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Chart In Focus

Debt vs. Equity

Chart In Focus
November 26, 2015

I came across this chart this week on FRED.  For the uninitiated, FRED is the Federal Reserve Economic Database, operated by the St. Louis Federal Reserve Bank.  It is a genuine treasure trove for those who are into economic or financial data. 

Near-zero interest rates have led a lot of companies to issue debt at cheap interest rates, and to then use the proceeds to do share buybacks or other ventures to increase the value of their shares of stock.  Even Apple Corp. has issued debt, despite being a huge cash generator.  So one might reasonably believe that the total amount of corporate debt would be increasing relative to the value of equity (stock shares).

But this chart shows the opposite.  The value of corporate equity compared to corporate bonds is at an overvalued extreme.

The data are quarterly, and the most recent value is from Q2 of 2015.  The units on this ratio make it hard to do a direct comparison to stock prices.  So I downloaded the data, and put it into a spreadsheet to make a better direct comparison to the SP500.  Inverting this ratio makes that comparison much easier to visually evaluate.  

Debt to equity value ratio inverted

With this inverted scale, we see that when this ratio goes below 40% (i.e. higher in the chart on the inverted scale), that tends to mark an overvalued condition for the stock market.  Instances of readings less than 40% (i.e. high on this inverted scale) tend to be associated with important stock market tops. 

Zooming in a bit closer on just the past few years, we can see that the maximum risk for the stock market seems to occur once this inverted scale indicator goes through 40% and then turns down.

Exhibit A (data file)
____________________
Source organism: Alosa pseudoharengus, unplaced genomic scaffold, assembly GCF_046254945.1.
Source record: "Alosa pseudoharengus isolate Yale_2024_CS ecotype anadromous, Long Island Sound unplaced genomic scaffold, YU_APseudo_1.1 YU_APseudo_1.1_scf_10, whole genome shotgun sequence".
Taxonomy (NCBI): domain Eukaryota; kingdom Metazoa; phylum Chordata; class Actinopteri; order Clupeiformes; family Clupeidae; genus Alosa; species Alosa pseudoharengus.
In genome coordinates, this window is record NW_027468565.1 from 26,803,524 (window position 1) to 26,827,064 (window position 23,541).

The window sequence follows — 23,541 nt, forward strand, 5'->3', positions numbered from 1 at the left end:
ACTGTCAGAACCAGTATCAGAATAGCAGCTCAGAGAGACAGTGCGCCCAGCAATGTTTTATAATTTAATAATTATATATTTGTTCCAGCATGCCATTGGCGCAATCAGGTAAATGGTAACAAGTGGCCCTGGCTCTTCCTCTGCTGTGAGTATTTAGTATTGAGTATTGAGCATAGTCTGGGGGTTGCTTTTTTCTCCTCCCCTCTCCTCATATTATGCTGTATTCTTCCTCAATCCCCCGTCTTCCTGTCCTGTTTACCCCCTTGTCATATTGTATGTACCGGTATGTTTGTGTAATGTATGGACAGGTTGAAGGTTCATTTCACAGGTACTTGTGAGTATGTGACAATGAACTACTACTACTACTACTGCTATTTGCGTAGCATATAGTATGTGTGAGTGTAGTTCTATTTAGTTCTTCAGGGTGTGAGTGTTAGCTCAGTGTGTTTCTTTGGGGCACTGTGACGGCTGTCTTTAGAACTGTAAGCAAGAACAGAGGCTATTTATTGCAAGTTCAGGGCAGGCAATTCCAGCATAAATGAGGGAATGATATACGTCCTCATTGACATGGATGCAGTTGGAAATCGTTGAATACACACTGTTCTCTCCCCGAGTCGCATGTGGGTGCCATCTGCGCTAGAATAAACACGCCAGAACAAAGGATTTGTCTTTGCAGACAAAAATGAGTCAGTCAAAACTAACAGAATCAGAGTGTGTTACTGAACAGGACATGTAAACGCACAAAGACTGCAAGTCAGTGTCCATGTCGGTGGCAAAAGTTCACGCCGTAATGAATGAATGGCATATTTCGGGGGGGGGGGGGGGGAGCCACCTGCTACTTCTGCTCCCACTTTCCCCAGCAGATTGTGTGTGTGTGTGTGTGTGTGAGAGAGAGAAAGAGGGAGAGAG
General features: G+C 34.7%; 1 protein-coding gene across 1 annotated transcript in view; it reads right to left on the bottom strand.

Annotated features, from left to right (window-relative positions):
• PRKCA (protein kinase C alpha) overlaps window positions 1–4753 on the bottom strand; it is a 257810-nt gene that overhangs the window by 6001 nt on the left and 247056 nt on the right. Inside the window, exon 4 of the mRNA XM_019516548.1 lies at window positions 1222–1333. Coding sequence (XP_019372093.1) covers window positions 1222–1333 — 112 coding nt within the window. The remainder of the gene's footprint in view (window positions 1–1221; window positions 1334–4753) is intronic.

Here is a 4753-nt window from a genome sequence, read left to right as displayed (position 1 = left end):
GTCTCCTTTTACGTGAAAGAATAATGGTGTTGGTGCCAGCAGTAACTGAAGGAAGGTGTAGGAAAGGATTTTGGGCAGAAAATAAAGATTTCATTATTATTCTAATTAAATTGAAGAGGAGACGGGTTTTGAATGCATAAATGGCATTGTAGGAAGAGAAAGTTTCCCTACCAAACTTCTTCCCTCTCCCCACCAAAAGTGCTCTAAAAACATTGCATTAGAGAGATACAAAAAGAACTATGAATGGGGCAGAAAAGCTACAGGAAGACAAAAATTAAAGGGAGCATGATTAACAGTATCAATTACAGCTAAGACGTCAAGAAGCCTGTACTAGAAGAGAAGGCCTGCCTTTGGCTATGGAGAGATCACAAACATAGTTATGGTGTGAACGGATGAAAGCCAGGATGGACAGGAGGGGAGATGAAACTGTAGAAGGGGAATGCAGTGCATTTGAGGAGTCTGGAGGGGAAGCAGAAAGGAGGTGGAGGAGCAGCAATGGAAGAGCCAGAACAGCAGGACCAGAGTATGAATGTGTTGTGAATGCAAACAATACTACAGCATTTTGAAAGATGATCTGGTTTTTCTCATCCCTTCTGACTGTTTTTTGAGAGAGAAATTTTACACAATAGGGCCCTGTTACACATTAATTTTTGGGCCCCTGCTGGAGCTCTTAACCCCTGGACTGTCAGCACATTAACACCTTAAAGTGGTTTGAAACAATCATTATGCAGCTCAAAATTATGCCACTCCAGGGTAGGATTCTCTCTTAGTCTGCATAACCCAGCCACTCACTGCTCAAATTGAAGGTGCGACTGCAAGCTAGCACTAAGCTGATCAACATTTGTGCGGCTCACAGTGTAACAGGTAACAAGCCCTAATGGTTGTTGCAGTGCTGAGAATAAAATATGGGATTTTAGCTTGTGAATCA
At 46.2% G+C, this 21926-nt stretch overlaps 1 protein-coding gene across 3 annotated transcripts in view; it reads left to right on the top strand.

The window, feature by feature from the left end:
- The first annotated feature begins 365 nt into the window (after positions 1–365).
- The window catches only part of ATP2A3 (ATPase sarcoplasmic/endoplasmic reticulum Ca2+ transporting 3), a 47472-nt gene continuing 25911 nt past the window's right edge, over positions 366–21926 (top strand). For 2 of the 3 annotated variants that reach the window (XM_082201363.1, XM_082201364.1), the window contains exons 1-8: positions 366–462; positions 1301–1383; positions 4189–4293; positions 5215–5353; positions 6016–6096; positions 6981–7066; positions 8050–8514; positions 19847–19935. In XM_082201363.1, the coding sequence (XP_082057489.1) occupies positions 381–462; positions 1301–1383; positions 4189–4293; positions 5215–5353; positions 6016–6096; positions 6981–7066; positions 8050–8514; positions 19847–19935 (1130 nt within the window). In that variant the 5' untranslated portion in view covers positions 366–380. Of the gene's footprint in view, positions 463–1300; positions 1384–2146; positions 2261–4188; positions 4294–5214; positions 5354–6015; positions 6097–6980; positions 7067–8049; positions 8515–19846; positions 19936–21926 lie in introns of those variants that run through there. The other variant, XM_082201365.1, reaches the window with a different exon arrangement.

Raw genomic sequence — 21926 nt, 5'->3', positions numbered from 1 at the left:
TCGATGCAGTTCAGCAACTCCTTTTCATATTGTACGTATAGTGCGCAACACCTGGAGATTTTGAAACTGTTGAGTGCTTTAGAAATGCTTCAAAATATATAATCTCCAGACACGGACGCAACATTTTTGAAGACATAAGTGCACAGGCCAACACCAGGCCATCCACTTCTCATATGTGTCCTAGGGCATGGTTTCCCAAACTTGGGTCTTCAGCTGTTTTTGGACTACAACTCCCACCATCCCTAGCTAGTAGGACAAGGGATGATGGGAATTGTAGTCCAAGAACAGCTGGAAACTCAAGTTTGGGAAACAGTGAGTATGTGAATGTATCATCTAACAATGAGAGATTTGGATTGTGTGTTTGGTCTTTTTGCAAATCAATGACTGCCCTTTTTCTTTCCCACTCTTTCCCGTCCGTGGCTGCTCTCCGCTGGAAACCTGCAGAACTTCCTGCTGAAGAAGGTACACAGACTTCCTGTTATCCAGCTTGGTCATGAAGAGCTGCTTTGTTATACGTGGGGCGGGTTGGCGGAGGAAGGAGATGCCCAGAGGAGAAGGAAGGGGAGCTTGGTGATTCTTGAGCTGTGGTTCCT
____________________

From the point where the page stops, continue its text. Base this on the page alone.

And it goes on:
Debt to equity value ratio inverted

Seeing the debt versus equity at such an extreme is a bit of a mystery, given all of the reports we have been hearing about corporations issuing debt to buy back stock, which should presumably change that ratio to an undervalued condition for the stock market.  Perhaps it is a case of the bond-issuing companies not being able to keep up with the stock traders who are driving stocks up to higher values.  That’s the best explanation I can come up with. 

In any case, given the data that we have, it is a reasonable conclusion to say that stock prices (and valuations) are not cheap right now.  It does not make me confident about expecting any sort of meaningful upward movement for stock prices, at least not until after we have some sort of cleansing revaluation event (AKA a big price decline). 

Tom McClellan
Editor, The McClellan Market Report

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